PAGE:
Appellant's counsel sought to prove, through appropriate cross-examination, that the witness MacSorley was racially prejudiced. Proving that MacSorley was racially prejudiced was an important element of the appellant's defense from the beginning of the trial. The record in the instant case makes this fact obvious.

The few general questions which the trial court permitted him to ask MacSorley did not constitute an "otherwise thorough and effective cross-examination." Carmona v. State, 698 S.W.2d 100 (Tex.Cr.App. 1985). Unlike the witness in Carmona, the bias and prejudice of MacSorley was not "patently obvious" from the few questions he was asked. Carmona, supra, at 104. Racial bigotry is a prototypical form of bias.[1] It was error for the trial court to limit the appellant's cross-examination of the witness MacSorley.

The State argues that appellant failed to preserve that error. We disagree, and hold that the appellant did preserve the record of the trial court's error. Counsel for appellant made an informal bill of exceptions which complied with Article 40.09, Sec. 6(d)(1), V.A.C.C.P. (repealed); Tex. App. Rule 52(b). Koehler v. State, 679 S.W.2d 6 (Tex.Cr.App.1984) (concurring opinion by Judge Clinton). His actions were sufficient to show what questions he would have asked the witness, and the answers which he might have received. Koehler v. State, supra, at 9. He informed the trial court that the testimony was sought to show bias as the witness' motive. Adams v. State, 577 S.W.2d 717 (Tex.Cr. App.1979). It was not necessary for counsel to show the trial court that his cross-examination of the witness would affirmatively establish the facts he sought to prove. Spain v. State, 585 S.W.2d 705 (Tex.Cr. App.1979) and Koehler, supra. Counsel for appellant preserved the error.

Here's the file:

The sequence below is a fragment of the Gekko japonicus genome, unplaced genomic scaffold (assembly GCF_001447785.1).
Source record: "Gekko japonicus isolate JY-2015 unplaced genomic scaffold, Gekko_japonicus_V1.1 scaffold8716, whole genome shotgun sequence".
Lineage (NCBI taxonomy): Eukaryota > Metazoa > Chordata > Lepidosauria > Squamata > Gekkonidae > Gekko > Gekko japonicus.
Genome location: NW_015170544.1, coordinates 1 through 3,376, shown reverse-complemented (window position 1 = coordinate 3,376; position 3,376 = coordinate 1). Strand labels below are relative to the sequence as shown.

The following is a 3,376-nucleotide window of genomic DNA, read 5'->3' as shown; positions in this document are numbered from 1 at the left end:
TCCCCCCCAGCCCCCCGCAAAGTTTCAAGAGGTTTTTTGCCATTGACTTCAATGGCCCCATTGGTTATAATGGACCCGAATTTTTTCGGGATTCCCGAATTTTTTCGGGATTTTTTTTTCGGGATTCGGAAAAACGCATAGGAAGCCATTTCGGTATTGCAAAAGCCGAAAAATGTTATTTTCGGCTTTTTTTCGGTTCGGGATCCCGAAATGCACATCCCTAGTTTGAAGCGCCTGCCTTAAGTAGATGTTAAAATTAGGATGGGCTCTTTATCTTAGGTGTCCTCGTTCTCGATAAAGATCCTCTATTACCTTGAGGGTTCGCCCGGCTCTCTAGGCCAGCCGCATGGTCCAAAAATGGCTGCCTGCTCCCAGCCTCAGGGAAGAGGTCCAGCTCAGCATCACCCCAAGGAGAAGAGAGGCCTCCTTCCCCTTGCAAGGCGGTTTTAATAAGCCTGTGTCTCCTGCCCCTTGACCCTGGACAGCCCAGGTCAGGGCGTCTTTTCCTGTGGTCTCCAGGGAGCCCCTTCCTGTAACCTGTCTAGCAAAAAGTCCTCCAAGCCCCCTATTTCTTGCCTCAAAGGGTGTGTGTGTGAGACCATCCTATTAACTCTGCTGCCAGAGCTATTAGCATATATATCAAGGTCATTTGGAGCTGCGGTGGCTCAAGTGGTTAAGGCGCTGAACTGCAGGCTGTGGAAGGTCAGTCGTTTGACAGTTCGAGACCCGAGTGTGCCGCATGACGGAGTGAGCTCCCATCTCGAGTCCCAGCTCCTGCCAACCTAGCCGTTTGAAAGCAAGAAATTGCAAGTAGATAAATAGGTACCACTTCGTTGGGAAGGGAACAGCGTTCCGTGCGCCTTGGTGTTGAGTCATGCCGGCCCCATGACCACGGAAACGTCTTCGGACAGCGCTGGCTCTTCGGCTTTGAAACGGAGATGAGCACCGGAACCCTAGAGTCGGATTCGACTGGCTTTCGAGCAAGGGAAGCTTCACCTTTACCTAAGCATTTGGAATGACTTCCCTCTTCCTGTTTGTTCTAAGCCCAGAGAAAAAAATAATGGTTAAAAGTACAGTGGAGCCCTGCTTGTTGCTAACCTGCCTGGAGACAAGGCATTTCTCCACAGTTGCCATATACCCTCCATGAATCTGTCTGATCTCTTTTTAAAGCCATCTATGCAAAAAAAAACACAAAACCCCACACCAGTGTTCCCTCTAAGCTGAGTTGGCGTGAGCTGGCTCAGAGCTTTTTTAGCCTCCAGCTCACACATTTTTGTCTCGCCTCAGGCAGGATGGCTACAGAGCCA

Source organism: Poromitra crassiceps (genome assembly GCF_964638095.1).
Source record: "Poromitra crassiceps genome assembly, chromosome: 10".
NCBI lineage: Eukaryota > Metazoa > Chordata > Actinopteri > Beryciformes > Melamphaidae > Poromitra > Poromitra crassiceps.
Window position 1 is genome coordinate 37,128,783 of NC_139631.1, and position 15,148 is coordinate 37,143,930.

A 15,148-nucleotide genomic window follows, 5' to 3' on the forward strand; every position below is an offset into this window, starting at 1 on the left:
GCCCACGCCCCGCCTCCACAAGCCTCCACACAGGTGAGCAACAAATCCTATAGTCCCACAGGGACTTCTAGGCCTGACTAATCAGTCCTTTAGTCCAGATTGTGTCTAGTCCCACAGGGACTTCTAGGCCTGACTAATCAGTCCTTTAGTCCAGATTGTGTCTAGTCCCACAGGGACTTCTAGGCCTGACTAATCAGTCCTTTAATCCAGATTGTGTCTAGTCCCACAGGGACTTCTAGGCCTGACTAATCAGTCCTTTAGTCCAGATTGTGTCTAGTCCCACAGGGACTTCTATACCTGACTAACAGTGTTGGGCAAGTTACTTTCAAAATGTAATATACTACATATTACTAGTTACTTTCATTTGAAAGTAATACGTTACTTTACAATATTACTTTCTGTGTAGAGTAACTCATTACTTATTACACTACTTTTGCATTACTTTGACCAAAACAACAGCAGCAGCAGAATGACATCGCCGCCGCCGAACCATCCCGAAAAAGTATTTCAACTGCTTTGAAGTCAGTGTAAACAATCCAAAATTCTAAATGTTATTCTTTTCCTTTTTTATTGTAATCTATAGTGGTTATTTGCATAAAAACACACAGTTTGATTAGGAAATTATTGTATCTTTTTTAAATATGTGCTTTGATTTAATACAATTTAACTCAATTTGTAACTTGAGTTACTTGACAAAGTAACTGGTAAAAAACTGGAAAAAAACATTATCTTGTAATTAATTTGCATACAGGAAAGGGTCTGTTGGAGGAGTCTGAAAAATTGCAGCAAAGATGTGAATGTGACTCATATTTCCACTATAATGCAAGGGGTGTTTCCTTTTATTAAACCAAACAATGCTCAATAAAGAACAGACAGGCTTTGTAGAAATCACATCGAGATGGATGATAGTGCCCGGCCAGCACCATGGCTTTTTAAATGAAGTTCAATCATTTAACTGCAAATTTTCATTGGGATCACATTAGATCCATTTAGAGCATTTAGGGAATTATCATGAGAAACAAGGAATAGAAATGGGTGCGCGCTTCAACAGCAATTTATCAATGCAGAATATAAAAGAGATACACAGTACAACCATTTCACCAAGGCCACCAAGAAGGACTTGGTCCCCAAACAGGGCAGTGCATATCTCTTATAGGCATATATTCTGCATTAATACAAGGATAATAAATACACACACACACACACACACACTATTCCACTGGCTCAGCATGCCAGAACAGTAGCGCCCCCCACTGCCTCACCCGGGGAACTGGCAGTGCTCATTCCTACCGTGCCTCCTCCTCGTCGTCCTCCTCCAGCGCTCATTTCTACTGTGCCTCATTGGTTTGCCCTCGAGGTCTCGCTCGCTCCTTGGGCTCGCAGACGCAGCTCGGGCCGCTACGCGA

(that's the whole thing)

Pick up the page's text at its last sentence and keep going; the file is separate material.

We reverse the decision of the Court of Appeals and the judgment of the trial court. This cause is remanded to the trial court.

ONION, Presiding Judge, dissenting.

I agree with the Court of Appeals. Today the majority limits the discretion of the trial judge and goes a long way in permitting the trial of a complaining witness rather than a defendant.

I dissent.

NOTES

[1] In Delaware v. Van Arsdale, the prototypical form of bias was the dismissal of a pending criminal charge against the testifying witness, which could have furnished the defendant with a motive for favoring the prosecution in his testimony. In the instant case, it is reasonable to assume that the alleged racial bias of the witness MacSorley could furnish him with a motive for favoring the State in his testimony.